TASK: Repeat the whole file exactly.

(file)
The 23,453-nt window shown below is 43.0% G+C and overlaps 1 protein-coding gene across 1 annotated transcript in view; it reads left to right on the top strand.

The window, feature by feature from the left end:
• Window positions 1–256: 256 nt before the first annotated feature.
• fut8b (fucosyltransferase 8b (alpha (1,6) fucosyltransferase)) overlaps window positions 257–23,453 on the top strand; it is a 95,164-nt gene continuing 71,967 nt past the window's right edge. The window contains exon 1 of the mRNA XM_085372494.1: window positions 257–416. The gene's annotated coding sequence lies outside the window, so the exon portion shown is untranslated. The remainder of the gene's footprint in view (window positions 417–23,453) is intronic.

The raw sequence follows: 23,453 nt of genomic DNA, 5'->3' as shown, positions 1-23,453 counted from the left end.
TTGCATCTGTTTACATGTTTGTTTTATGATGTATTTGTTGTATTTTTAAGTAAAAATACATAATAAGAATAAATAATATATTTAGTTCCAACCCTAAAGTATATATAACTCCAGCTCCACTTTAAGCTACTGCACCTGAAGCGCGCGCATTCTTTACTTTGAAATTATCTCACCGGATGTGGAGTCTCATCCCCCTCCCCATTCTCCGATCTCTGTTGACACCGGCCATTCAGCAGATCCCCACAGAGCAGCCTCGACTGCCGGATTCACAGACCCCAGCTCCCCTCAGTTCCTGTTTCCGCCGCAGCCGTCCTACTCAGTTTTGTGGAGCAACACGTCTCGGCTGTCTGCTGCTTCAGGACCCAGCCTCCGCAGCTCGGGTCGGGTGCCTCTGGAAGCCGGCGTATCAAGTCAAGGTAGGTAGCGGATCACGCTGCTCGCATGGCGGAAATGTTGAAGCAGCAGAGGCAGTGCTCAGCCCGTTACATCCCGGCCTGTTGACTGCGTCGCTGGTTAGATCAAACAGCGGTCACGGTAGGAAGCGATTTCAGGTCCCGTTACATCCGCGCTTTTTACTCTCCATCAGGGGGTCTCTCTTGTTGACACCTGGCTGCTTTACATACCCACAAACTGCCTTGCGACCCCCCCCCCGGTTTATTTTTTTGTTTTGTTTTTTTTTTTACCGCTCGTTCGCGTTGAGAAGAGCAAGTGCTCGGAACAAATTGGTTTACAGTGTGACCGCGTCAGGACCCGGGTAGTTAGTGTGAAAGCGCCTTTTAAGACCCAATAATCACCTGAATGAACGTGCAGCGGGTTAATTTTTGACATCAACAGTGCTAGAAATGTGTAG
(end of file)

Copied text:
The 23,453-nt window shown below is 43.0% G+C and overlaps 1 protein-coding gene across 1 annotated transcript in view; it reads left to right on the top strand.

The window, feature by feature from the left end:
• Window positions 1–256: 256 nt before the first annotated feature.
• fut8b (fucosyltransferase 8b (alpha (1,6) fucosyltransferase)) overlaps window positions 257–23,453 on the top strand; it is a 95,164-nt gene continuing 71,967 nt past the window's right edge. The window contains exon 1 of the mRNA XM_085372494.1: window positions 257–416. The gene's annotated coding sequence lies outside the window, so the exon portion shown is untranslated. The remainder of the gene's footprint in view (window positions 417–23,453) is intronic.

The raw sequence follows: 23,453 nt of genomic DNA, 5'->3' as shown, positions 1-23,453 counted from the left end.
TTGCATCTGTTTACATGTTTGTTTTATGATGTATTTGTTGTATTTTTAAGTAAAAATACATAATAAGAATAAATAATATATTTAGTTCCAACCCTAAAGTATATATAACTCCAGCTCCACTTTAAGCTACTGCACCTGAAGCGCGCGCATTCTTTACTTTGAAATTATCTCACCGGATGTGGAGTCTCATCCCCCTCCCCATTCTCCGATCTCTGTTGACACCGGCCATTCAGCAGATCCCCACAGAGCAGCCTCGACTGCCGGATTCACAGACCCCAGCTCCCCTCAGTTCCTGTTTCCGCCGCAGCCGTCCTACTCAGTTTTGTGGAGCAACACGTCTCGGCTGTCTGCTGCTTCAGGACCCAGCCTCCGCAGCTCGGGTCGGGTGCCTCTGGAAGCCGGCGTATCAAGTCAAGGTAGGTAGCGGATCACGCTGCTCGCATGGCGGAAATGTTGAAGCAGCAGAGGCAGTGCTCAGCCCGTTACATCCCGGCCTGTTGACTGCGTCGCTGGTTAGATCAAACAGCGGTCACGGTAGGAAGCGATTTCAGGTCCCGTTACATCCGCGCTTTTTACTCTCCATCAGGGGGTCTCTCTTGTTGACACCTGGCTGCTTTACATACCCACAAACTGCCTTGCGACCCCCCCCCCGGTTTATTTTTTTGTTTTGTTTTTTTTTTTACCGCTCGTTCGCGTTGAGAAGAGCAAGTGCTCGGAACAAATTGGTTTACAGTGTGACCGCGTCAGGACCCGGGTAGTTAGTGTGAAAGCGCCTTTTAAGACCCAATAATCACCTGAATGAACGTGCAGCGGGTTAATTTTTGACATCAACAGTGCTAGAAATGTGTAG